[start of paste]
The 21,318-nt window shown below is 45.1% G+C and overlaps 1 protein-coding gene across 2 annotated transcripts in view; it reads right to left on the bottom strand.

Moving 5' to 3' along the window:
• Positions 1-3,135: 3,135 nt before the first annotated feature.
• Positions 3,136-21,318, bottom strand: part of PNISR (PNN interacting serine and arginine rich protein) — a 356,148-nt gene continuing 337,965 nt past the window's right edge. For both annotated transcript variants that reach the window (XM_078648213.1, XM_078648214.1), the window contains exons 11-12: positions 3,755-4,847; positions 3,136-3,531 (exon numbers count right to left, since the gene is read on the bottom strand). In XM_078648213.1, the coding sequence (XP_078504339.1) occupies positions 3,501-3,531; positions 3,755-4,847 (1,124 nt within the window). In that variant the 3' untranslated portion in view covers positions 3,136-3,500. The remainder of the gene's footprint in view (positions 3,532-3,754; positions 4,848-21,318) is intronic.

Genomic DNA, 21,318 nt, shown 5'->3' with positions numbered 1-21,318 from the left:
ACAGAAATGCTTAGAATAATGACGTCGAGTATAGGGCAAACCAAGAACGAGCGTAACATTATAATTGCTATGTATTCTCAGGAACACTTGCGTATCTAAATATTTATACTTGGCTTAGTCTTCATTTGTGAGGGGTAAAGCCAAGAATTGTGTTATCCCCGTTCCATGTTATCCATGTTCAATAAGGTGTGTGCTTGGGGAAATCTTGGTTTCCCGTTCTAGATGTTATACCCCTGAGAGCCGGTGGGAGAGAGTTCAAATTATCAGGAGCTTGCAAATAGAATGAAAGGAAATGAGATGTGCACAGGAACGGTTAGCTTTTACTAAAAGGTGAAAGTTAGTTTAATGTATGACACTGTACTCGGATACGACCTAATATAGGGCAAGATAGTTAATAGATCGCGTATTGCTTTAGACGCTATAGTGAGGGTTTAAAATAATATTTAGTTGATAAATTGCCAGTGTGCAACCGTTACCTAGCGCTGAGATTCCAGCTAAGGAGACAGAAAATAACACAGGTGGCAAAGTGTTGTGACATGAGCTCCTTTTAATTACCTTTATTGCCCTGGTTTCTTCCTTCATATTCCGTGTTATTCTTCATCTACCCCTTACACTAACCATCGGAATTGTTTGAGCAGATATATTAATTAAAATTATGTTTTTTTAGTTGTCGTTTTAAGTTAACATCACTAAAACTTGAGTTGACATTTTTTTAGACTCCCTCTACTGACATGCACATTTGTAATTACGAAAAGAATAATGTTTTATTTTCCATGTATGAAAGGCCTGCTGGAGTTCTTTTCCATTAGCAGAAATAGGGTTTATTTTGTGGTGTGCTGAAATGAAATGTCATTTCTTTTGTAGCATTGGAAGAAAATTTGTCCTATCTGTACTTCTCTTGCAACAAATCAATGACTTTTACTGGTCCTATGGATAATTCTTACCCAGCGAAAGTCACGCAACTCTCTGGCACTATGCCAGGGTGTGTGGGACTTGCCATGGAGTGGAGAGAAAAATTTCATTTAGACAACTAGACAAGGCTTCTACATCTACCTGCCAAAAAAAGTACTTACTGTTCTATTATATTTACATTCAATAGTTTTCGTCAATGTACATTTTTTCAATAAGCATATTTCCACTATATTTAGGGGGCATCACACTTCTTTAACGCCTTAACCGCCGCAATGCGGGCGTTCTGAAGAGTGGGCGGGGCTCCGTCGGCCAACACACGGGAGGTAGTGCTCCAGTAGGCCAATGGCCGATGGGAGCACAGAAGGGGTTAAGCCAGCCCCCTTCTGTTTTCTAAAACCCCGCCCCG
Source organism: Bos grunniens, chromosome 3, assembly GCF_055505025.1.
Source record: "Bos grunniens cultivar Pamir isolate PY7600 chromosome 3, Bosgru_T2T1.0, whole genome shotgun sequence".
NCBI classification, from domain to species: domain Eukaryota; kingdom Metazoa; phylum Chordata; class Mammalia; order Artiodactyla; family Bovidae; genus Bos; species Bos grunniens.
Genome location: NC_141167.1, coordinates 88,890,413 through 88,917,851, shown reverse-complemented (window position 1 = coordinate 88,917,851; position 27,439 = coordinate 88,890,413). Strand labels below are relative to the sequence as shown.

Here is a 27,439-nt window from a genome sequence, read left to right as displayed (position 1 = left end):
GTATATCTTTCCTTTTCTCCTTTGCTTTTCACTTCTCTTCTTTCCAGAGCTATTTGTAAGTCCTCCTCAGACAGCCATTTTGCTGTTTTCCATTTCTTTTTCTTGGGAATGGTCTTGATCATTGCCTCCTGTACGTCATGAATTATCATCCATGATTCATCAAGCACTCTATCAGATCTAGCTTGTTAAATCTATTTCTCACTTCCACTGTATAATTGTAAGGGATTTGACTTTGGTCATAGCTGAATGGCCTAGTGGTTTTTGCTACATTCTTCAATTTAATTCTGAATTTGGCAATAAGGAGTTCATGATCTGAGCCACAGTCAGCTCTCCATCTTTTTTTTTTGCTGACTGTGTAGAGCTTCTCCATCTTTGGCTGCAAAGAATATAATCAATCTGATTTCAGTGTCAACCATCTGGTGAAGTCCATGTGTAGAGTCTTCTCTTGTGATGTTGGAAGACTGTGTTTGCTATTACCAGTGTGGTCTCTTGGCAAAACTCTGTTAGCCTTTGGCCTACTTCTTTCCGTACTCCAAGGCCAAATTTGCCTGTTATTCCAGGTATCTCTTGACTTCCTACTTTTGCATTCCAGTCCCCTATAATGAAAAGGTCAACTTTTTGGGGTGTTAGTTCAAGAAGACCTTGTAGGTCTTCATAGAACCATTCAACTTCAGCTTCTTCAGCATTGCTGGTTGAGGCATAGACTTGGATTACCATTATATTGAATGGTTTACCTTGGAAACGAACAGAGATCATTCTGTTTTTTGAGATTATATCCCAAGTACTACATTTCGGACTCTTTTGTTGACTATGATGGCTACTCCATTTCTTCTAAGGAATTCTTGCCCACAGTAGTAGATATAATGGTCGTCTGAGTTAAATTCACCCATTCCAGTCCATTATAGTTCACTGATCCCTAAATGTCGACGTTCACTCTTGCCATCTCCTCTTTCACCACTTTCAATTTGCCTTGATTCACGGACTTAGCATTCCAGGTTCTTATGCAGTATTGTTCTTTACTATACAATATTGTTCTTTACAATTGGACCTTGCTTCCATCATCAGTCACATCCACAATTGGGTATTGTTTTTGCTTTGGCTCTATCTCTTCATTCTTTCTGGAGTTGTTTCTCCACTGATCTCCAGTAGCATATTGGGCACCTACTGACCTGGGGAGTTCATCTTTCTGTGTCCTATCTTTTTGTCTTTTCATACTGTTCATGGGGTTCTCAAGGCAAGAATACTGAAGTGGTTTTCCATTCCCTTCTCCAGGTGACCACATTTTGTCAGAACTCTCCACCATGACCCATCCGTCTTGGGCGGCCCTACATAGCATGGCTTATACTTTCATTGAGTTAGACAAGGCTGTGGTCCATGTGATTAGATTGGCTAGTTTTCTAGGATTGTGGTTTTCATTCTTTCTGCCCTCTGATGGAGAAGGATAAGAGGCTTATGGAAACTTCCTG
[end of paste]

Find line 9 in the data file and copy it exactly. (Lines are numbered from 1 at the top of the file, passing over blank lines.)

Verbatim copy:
NCBI classification, from domain to species: domain Eukaryota; kingdom Metazoa; phylum Chordata; class Mammalia; order Artiodactyla; family Bovidae; genus Bos; species Bos grunniens.